Did Malcolm Brinded fail to wipe the crime scene free of fingerprints?

COMMENT BY RETIRED SHELL INTERNATIONAL HSE GROUP AUDITOR BILL CAMPBELL ON THE ARTICLE: 

Shell executives charged in lead up to landmark trial over billion dollar Nigerian bribery scheme

Malcolm Brinded Charged

Bill Campbell asks: Did Malcolm fail to wipe the crime scene free of fingerprints?

We have all seen the movies where the bad guy covers up his deadly deed by wiping clear any sign of his presence at the crime scene. Malcolm was good at this, taking care on the 11th September 2003 to have destroyed the HSE files in The Hague and the audit files in the phase 3 building of Tullos removing forever the incriminating evidence re his involvement and contribution to the deaths on Brent Bravo that day.

Surprising therefore, that when the Dutch police searched the offices in The Hague on 17 February 2016 approx 3 years after Malcolm’s surprise and unexplained departure from RDS they found a whole stack of what I understand was incriminating stuff in a file cabinet in Malcolm’s old office now occupied by the new Shell Chairman who had taken over from Ollila. read more

OPL 245: SHELL SPY TALK

By John Donovan

Fascinating to read email correspondence between former MI6 officers John Copleston and Guy Colegate hired by Shell to assist in dodgy oil deals involving sinister players.

Common-sense suggests that their expensive specialist skills would not be needed for any straightforward honest business activity.

John Copleston was identified as a Strategic Investment Advisor for Shell Exploration & Production Africa Limited. One of the individuals described by Ben van Beurden as former MI6 people hired by Shell.  read more

Shell executives charged in lead up to landmark trial over billion dollar Nigerian bribery scheme

Sunday 15 October 2017

Senior Royal Dutch Shell executives have been charged in Italy for their role in a vast bribery scheme that deprived the Nigerian people of over a billion dollars, the Milan Public Prosecutor’s Office confirmed on Friday. Those facing trial include Malcolm Brinded CBE, the second most powerful person in the company when the deal was struck (1). Shell itself is also facing bribery charges alongside the four named individuals.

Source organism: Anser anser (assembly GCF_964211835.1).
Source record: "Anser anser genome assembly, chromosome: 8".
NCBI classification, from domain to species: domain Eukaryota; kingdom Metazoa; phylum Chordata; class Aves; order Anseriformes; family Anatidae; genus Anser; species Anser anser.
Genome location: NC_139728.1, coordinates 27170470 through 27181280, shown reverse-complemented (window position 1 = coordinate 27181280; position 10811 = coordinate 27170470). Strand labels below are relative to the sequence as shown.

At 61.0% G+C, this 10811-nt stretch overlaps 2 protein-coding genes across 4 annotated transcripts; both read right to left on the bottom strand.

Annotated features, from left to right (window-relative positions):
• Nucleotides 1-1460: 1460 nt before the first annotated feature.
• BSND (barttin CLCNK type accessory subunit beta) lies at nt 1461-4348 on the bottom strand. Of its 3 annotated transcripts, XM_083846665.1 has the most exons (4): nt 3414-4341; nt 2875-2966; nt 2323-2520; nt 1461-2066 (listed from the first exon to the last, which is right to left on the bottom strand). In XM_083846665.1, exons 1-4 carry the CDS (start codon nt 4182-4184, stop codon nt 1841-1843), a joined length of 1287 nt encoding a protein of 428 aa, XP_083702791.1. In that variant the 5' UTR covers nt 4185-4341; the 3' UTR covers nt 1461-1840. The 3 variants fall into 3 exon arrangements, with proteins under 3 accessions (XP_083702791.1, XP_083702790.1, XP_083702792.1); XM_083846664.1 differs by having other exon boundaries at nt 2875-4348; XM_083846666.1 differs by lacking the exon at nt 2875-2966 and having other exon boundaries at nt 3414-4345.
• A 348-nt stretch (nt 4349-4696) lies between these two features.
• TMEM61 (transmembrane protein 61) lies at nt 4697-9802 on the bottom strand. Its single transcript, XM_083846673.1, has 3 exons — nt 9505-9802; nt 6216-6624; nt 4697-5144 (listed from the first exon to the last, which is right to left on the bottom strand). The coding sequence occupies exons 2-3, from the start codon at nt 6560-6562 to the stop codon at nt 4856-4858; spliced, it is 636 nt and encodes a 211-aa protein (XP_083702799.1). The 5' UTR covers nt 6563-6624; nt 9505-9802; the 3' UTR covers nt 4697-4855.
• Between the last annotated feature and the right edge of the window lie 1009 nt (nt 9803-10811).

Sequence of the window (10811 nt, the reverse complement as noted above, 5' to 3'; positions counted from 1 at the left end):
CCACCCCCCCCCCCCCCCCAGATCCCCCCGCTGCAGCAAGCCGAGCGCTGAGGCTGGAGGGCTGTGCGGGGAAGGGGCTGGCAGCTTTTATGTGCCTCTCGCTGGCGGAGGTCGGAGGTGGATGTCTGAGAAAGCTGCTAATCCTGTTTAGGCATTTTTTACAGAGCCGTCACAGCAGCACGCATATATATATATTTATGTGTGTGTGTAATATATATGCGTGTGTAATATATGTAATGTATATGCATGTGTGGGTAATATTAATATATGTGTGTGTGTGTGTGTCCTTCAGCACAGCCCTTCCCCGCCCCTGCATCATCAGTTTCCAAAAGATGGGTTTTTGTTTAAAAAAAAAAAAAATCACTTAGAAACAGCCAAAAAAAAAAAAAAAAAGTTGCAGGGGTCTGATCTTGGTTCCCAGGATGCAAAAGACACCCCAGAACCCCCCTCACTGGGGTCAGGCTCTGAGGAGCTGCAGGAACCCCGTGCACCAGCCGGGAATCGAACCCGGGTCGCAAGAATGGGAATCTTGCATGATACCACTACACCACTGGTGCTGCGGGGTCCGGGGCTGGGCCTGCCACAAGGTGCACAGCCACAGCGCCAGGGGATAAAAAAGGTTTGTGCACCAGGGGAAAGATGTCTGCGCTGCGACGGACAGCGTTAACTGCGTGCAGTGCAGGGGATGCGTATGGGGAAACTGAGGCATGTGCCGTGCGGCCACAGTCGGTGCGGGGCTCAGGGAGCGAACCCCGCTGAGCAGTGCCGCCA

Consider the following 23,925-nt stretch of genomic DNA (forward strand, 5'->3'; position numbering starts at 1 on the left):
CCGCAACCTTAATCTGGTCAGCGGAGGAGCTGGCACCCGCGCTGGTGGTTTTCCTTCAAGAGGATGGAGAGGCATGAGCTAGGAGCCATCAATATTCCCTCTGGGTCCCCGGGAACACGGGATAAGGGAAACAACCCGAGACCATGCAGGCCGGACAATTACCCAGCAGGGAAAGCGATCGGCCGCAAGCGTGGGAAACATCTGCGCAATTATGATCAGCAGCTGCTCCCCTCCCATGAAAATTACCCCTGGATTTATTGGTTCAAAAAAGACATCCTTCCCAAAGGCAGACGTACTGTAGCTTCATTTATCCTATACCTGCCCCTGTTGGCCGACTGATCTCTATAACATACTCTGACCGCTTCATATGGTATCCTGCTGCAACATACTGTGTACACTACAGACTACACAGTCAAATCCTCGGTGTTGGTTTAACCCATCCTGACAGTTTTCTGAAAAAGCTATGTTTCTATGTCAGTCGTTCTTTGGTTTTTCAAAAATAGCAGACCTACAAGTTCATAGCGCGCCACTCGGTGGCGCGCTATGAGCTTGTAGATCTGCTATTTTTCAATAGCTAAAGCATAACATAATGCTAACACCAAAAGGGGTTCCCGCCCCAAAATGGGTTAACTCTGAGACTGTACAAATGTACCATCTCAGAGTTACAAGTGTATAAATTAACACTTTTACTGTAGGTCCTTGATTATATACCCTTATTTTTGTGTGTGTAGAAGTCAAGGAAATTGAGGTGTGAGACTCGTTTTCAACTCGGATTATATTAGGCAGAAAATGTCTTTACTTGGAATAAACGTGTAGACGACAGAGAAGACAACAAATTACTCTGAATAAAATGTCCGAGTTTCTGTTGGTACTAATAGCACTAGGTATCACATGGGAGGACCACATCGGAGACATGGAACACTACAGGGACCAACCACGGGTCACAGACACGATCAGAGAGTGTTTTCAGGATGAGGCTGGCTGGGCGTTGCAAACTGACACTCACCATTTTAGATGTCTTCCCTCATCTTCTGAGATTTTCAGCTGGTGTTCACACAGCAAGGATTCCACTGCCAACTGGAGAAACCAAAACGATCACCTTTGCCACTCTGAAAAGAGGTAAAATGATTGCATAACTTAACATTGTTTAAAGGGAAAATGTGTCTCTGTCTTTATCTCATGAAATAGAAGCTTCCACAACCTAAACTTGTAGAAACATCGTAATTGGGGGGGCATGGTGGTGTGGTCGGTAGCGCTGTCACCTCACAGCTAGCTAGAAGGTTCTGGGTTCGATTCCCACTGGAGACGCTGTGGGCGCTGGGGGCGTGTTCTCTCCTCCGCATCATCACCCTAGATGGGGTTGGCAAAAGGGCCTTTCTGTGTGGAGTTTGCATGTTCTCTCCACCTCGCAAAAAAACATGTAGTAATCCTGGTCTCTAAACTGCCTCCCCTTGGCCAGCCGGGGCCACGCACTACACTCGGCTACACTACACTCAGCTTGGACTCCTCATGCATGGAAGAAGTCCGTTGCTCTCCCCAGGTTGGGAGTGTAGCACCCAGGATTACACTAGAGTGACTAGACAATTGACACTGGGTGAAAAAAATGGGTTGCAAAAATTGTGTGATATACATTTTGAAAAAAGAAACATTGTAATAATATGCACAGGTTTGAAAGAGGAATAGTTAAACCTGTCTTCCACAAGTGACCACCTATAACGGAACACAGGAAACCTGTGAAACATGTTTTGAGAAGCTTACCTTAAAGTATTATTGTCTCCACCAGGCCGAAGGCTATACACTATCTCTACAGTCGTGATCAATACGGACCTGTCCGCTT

Malcolm Brinded Charged

This historic decision follows a dramatic U-turn in which it admitted that it knew its billion dollar payment would go to convicted money-launderer and former Nigerian oil minister, Dan Etete, in exchange for Nigerian oil block OPL 245 in 2011. read more

Zambian villagers win right to sue Vedanta in English courts

Barbara Lewis: OCTOBER 13, 2017 / 2:33 PM

London’s Court of Appeal on Friday threw out miner Vedanta’s attempt to block the Zambians’ legal action over alleged pollution of their villages. Vedanta said in a statement it would seek the right to appeal to the Supreme Court, the highest in the English legal system, adding the decision was on jurisdiction only and “was not a ruling or a determination on the merits of the claims”. Three senior High Court judges dismissed an appeal by Vedanta and its Zambian subsidiary Konkola Copper Mines (KCM)against a ruling in May last year when a High Court judge decided the claim could proceed in the English courts on behalf of 1,826 Zambian villagers. FULL ARTICLE read more

Group drags Shell to London court over 2011 Nigeria Bonga oil spill

A Non-Governmental Organisation has filed a suit in a London court against Shell Nigeria Exploration & Production Company, SNEPCO, over a 2011 oil spill in Nigeria’s Niger Delta region.

The NGO, the Oil Spills Victims Vanguard, filed the case on September 21 at the TTC High Court of Justice, London, on behalf of the victims of the Bonga oil spill.

The spill, said to have been caused by an operational error on the part of SNEPCO, had about 40,000 barrels of crude oil discharged into the Atlantic Ocean, and affected at least 350 communities in Delta and Bayelsa states. read more